A young reserve leading seaman in the Canadian navy is tested on his first night watch on a minesweeper.
Zeke on the Middle Watch
Almost there, Zeke thought, legs feeling like they were on fire as he continued up the gangway on the port side of the minesweeper Nintaga. Its stack was spewing diesel exhaust into the hazy afternoon sky.
His arms were pinched by the straps of his bloated duffel bag, and he felt squeezed in his navy-blue dress tunic. Fingers of sweat tickled his spine. He knew his cap was crooked, but he thought adjusting it could potentially throw him and bag into the murky salt water 20 feet below.
A horn blared from the ship in the next jetty. Zeke lost his balance. The duffel bag shifted too far and seemed to fly off his shoulders. “Oh no!” One of the straps caught a hook on the side of the gangway. He thought he heard the sound of a rip.
“What an uncoordinated seaman,” Zeke heard from the vessel, the voice cursing after every word, followed by a mocking laugh.
Zeke lifted the bag and found a hole about the size of a running shoe, and one was missing. The duffel bag felt like it weighed 500 pounds. He lumbered with it to reach the deck and a man in work dress sitting a table.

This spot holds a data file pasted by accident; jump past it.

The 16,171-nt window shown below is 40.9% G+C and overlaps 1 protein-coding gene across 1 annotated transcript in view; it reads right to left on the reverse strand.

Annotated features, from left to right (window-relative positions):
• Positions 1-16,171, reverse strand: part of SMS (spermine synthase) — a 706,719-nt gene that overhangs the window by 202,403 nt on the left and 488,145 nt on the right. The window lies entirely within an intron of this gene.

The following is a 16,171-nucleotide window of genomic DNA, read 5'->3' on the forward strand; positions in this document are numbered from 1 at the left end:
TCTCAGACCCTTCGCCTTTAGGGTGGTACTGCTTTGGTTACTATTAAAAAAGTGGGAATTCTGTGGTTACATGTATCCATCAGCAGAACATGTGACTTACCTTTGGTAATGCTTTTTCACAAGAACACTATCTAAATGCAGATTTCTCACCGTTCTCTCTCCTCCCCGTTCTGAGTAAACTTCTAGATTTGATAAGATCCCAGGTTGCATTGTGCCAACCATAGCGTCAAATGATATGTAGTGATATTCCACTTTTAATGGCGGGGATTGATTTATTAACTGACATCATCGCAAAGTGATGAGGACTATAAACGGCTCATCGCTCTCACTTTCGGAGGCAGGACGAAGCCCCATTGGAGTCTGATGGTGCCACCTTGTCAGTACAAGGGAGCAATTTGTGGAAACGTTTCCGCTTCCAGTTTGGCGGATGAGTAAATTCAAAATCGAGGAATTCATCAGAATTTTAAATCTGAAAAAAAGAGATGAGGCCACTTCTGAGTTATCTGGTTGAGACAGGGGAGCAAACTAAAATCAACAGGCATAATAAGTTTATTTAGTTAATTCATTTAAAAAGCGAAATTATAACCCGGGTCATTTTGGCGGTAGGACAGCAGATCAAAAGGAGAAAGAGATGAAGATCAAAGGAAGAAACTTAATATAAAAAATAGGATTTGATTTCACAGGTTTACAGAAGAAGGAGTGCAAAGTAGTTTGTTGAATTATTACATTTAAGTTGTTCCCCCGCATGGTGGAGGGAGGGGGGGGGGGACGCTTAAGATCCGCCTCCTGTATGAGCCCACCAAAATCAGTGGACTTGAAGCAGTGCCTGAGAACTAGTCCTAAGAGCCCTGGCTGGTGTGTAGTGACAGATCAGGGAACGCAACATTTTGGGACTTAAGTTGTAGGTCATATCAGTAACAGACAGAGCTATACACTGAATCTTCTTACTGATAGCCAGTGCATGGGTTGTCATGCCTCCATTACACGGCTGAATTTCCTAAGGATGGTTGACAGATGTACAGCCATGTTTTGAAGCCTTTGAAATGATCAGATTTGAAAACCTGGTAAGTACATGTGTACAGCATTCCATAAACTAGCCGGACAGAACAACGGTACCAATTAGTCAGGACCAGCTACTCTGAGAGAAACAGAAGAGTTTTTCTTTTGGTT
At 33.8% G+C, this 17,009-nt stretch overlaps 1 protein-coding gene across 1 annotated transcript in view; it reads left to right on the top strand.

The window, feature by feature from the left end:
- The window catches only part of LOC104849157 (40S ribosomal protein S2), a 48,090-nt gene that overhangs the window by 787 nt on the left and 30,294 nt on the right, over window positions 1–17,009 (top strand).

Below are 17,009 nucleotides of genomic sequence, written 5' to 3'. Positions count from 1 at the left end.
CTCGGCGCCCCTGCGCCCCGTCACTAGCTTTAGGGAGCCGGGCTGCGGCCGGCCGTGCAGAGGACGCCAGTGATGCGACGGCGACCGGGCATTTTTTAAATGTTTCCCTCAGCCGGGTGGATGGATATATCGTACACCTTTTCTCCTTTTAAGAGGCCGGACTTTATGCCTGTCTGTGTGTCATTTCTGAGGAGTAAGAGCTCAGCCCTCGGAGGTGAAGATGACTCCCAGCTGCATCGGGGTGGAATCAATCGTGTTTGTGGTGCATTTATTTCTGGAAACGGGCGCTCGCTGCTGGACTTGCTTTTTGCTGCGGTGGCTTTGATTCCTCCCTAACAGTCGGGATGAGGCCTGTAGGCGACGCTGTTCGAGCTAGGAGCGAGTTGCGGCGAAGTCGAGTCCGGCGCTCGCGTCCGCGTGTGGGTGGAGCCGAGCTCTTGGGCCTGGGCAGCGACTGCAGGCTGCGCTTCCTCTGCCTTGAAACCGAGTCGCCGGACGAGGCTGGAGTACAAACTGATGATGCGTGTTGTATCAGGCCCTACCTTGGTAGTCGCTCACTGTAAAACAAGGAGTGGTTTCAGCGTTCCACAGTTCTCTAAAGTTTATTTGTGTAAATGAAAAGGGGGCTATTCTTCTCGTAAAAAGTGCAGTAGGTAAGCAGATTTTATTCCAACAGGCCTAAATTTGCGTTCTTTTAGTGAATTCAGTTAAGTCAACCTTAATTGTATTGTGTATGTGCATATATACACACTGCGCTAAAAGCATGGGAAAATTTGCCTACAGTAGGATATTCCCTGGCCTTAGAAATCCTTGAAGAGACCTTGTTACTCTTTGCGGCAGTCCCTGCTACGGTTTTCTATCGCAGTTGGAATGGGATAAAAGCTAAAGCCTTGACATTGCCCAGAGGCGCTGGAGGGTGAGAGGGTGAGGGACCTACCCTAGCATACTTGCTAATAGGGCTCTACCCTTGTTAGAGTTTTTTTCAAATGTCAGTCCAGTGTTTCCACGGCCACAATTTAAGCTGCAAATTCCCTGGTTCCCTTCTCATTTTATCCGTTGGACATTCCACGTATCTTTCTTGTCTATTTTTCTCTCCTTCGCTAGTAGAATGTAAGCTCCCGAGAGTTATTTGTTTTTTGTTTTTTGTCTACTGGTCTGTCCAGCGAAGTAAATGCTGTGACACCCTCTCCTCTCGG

“Hi, uhm, I’m Leading Seaman Zekerman. Like, where do I report for duty?”
The man bearing a single hook on epilette snickered and seemed to sneer looking at Zeke’s two hooks. Zeke felt like he was being measured for a beating.
“You look too young to be that rank!”
“I’m eighteen,” Zeke said, trying to sound confident.
The man shifted eyes and grunted. “What kind of a name is Zekerman, SHAD, or should I call you Beakman?” he tapped Zeke’s aquiline nose.
MacDonald was much taller and heavier than Zeke. His thin mustache grew in patches and appeared small against his round face. His stomach strained against his shirt. He was leaning against a bulletin board. White buttons, like tiddly winks, served as markers representing officers who were aboard or ashore.
“Able Seaman MacDonald?” said another man in work dress, splicing a thick rope on the deck above them. “He’s here to do a job, just like us. Besides that, our skipper started out like a SHAD too.”
“Whose side you on?” MacDonald bellowed.
“No one’s side, able seaman,” said the man. “Just let him prove himself before you tell him off.”
“Yeah, yeah, yeah,” MacDonald mumbled, cursing.
The balance of this story is available at Amazon as part of a collection in the book "Short Stories: To Think and Feel"